"And it was fun, working together, bouncing ideas off each other, experimenting with different combinations. I'd say, Hey Brad, what do you think of this color combination, and he'd say, I don't know, do it and see what you come up with. He was never discouraging about anything, always encouraging. He's a great teacher, letting me learn from my mistakes as well as my successes."
Silver's aesthetic is both organic and geometric, an interesting combination. Her Bulldogs, for example, display remarkable geometry, with crisp, precise edging and lines, integrated with a voluptuous curve of stem. However, she seems to gravitate toward more organic, curved forms, as her recent infatuation with the Hawkbill shape demonstrates, with taller, often more elongated vertical presence in their bowls, which are more Egg-shaped than Castello renditions, for example. "You may notice that a lot of my bowls are Egg shaped, with organic, natural, smooth curves," she says. "I like spherical shapes. And I like Panels, strangely enough, though Panels don't seem to be particularly popular right now. But I think the most difficult shape I make is the Bulldog because it involves more lathe work than I usually like. I usually use the lathe just for drilling the stummels and stems. The Bulldog takes a lot more lathe work, and I prefer shaping a piece on the grinding wheel."
Inspired by Sixten, Lars and Nanna Ivarsson, Silver is most influenced by the Danish school of pipemaking, emphasizing smooth curves and organic forms. "The Ivarssons are my core Danish influence, because they were never afraid to try something new or to make something no one has seen before. I studied them the most when I was learning pipe shapes. They're fantastic innovators.
"A term was used for Brad's style and I'd like to adopt it for myself as well: American Hybrid. I take different influences and, being American, I may have a Danish bowl but I've added a different shank. I love traditionals but they've been done over and over, and everyone tries to put their own spin on them. I try to spin them a little further. The masters of old really developed some beautiful shapes. Look at a Savinelli shape chart, so many beautiful shapes. Castello and Peterson, Dunhill, they all have wonderful shapes."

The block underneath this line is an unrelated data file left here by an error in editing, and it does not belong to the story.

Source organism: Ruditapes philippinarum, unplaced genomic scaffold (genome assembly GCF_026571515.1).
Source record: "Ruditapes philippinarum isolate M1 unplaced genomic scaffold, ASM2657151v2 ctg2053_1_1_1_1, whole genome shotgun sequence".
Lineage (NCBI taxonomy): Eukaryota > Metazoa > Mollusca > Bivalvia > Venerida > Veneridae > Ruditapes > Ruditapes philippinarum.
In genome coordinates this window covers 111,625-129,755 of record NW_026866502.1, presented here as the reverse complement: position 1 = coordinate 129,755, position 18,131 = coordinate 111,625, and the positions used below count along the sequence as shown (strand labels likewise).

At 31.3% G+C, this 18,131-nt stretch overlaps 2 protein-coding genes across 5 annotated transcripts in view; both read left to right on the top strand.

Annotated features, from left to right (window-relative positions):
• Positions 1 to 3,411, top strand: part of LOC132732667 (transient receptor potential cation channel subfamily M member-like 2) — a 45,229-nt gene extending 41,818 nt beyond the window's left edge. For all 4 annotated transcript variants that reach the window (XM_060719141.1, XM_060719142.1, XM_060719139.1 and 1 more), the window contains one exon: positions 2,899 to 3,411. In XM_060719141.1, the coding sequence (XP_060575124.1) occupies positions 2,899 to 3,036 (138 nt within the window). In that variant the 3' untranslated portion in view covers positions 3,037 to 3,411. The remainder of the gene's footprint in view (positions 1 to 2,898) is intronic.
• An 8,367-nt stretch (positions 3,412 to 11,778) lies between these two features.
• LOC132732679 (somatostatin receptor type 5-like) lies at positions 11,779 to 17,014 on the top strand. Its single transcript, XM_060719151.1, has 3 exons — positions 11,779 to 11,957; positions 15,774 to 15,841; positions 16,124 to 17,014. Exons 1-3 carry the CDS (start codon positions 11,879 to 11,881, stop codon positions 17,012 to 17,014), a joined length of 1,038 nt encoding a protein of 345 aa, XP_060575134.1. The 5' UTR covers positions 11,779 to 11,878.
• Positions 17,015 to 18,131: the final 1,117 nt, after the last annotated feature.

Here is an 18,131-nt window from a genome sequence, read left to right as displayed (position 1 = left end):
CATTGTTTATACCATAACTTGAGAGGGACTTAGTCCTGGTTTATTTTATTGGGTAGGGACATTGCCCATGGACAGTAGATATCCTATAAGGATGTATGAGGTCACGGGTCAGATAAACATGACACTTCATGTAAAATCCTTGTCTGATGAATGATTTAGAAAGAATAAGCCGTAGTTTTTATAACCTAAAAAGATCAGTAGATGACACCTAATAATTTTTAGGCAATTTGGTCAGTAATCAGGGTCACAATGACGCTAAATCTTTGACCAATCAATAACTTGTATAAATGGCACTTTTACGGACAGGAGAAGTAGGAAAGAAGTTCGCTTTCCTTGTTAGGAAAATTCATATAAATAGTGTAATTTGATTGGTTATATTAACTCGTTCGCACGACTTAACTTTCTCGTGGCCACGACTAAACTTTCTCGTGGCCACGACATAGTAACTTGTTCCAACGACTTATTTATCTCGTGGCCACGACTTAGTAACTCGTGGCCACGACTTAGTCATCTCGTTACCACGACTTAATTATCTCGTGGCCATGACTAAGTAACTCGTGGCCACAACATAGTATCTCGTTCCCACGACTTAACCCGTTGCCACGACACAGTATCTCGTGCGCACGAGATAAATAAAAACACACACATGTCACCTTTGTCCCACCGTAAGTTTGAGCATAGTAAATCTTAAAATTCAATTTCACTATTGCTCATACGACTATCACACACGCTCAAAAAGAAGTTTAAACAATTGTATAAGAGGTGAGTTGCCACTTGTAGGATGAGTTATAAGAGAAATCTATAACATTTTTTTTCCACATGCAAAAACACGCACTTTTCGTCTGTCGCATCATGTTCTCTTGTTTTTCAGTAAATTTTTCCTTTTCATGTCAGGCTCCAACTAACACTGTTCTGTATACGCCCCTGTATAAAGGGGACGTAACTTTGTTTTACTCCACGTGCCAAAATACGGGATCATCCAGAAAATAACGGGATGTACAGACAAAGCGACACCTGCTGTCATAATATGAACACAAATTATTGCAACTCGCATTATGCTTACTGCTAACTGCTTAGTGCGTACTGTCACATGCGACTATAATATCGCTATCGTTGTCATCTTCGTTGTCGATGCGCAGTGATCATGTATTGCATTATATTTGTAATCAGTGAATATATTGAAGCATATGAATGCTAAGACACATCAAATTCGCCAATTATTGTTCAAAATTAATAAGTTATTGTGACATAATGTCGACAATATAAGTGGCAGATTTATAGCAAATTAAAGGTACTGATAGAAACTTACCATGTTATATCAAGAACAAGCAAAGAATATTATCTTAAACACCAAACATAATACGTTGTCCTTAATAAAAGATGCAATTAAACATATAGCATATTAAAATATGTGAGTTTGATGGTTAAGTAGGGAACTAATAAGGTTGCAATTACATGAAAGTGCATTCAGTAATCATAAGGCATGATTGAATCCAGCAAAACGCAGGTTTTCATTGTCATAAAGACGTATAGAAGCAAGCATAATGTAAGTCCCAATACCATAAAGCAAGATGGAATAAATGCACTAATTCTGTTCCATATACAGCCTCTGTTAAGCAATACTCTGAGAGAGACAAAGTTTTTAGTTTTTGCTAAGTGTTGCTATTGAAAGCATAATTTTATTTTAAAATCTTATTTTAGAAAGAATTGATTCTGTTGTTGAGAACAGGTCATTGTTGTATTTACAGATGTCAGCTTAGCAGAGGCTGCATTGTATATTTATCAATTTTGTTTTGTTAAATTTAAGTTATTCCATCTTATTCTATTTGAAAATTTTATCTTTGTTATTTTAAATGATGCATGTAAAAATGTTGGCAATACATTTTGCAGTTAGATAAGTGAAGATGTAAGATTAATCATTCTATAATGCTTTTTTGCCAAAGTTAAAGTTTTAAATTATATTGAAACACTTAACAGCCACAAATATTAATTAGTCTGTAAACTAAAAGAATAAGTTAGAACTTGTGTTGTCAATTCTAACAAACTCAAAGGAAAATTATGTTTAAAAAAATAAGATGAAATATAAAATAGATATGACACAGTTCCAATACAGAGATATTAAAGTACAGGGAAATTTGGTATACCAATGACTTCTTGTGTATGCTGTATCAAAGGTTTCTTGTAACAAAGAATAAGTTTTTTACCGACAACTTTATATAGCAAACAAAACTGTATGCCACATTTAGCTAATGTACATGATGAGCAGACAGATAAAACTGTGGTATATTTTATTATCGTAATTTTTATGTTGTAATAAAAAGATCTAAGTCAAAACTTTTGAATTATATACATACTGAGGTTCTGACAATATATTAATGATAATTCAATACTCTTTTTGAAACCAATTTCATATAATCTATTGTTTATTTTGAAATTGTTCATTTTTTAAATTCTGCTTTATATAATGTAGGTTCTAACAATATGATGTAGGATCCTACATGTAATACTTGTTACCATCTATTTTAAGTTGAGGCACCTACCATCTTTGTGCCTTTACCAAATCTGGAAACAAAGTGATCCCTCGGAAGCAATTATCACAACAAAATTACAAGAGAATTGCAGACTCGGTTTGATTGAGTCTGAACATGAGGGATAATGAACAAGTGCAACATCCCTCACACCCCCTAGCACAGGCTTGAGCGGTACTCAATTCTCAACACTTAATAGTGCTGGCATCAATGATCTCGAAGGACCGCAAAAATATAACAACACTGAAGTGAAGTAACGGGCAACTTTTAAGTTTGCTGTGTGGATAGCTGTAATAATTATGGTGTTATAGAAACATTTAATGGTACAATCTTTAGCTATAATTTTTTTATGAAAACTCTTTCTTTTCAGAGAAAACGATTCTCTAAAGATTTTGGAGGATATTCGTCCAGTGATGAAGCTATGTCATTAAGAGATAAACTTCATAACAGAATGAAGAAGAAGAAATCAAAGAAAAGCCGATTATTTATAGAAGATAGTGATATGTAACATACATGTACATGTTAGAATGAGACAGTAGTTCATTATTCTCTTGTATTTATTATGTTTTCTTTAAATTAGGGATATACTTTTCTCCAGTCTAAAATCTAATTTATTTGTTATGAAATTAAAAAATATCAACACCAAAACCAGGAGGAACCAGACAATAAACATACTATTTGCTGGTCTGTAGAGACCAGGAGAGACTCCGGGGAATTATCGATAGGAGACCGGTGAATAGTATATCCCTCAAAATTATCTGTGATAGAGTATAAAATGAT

Those classic shapes are popular, though. "Making a Billiard looks like it would be easy, but in my opinion it's among the hardest shapes to get right. Making a Billiard with a different slant, that's what I do, though I've made traditional Billiards, and other traditional shapes. I made an Oom Paul and sent it to a customer, even though he was a straight pipe guy and it was completely outside of his comfort zone. But he smoked it and loved it. All he smoked was straight pipes. He ended up selling all his straight pipes and now has all three-quarter-to-full bent pipes. I converted him. He said he was tired of banging his pipe into the car window when he turned his head. I'd made a Billiard for him and ended up sending it to Smokingpipes because now all he smokes are bents. I'm such a bad influence."
A term was used for Brad's style and I'd like to adopt it for myself as well: American Hybrid. [...] I love traditionals but they've been done over and over, and everyone tries to put their own spin on them. I try to spin them a little further.
Silver made 80 pipes in 2017, and 50 in 2018. "So far this year, I've made 23. I'm slowing down because I'm paying more attention to detail and putting more time into each pipe than I have previously." Experience tends to lead to more intense inspection of individual elements, as she has discovered. The more you know, the more you see, and the more you want to improve. Still, she tries not to spend excessive time. "I want people to smoke my pipes, so I try to keep prices as reasonable as possible." To that end, she's developed some work techniques to keep things moving. "I like to work in batches. If I'm drilling on the lathe, I want to be drilling more than one pipe. I think that's from my accounting background and interest in work efficiency. When I'm making stems, I want to make five or six stems; I don't want to make one and then have to retool everything."